Regular Expressions: Overview

Search & Replace regex2 shg Regular Expressions Overview

Regular Expressions are used for advanced searches, where the search string follows a rule and is not always exactly the same. Regular Expressions employ “special character operators,” which are symbols that control the search, and “an expression,” which is a combination of meta characters and operators that specify a pattern. Regular Expressions can be used in replacements, they can make use of Binary Characters, Special Replacement Operators, Environment Variables, & Math Operations, and they can be case sensitive or not. You can also change the number of bytes to allow for regular expressions under Search Options.

Important: To use regular expressions you must activate regular expression mode by clicking on the toolbar button or selecting Regular Expressions in the Flags Menu. If Regular Expression is dim, make sure HTML Mode &/or Ignore Whitespace are turned off.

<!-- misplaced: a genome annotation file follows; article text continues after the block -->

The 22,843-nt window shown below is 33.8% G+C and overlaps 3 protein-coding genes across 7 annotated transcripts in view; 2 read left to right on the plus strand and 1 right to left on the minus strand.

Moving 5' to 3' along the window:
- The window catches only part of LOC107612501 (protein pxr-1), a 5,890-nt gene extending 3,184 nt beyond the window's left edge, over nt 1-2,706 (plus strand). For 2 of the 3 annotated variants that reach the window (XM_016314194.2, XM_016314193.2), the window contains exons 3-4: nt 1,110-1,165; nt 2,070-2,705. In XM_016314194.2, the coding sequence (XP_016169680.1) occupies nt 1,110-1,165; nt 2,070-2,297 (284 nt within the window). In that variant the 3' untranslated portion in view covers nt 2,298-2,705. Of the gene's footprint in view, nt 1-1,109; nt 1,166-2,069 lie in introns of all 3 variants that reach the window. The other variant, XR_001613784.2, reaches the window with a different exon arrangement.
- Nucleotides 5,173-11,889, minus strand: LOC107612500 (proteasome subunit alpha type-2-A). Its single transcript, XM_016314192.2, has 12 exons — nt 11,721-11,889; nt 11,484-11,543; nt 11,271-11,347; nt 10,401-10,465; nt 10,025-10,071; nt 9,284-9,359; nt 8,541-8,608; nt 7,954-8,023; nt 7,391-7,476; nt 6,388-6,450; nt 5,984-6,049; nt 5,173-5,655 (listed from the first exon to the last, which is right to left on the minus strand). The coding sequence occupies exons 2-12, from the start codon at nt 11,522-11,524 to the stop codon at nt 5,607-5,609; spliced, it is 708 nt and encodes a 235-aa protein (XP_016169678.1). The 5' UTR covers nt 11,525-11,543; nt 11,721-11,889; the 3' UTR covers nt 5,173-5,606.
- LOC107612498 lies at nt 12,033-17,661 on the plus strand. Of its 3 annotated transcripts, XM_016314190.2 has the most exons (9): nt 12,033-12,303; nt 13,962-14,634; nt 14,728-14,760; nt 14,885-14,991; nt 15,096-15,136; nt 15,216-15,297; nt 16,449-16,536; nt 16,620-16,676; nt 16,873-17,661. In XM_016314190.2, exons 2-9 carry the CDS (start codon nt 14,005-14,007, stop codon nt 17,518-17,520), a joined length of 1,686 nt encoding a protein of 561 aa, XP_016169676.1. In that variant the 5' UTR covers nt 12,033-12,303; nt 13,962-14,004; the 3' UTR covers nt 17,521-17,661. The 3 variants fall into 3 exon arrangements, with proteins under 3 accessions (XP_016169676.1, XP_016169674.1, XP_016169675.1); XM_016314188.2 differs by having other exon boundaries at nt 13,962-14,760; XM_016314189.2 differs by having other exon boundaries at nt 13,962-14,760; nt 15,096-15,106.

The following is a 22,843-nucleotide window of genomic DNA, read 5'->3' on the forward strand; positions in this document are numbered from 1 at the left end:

Search and Replace uses a Regular Expression syntax that is a subset of UNIX grep notation for Searching and DOS style Batch file %n input parameter notation, with extensions, for Replacing. The major differences between the Search and Replace and grep regular expressions are:

. operator is not supported

* + ? ! operators must precede an expression enclosed by () or []. Otherwise, the operator is assumed to match any/all characters from beginning of line or to the end of the line. For example, if used in Search and Replace, the grep expression [123]* would match the numbers plus everything to the end of the line. The Search and Replace counterpart is *[123], which would match just the numbers.

^ and $ cannot be used within a single search string. Unix grep can use expressions such as ^just_this$ to locate a string that is the only thing on a line. The Search and Replace counterpart is: ^just_this\r\n

Regular Expression Help Topics

Search Operators

Replacement Operators


Literal Characters

Special Replacement Operators

Regular Expressions Overview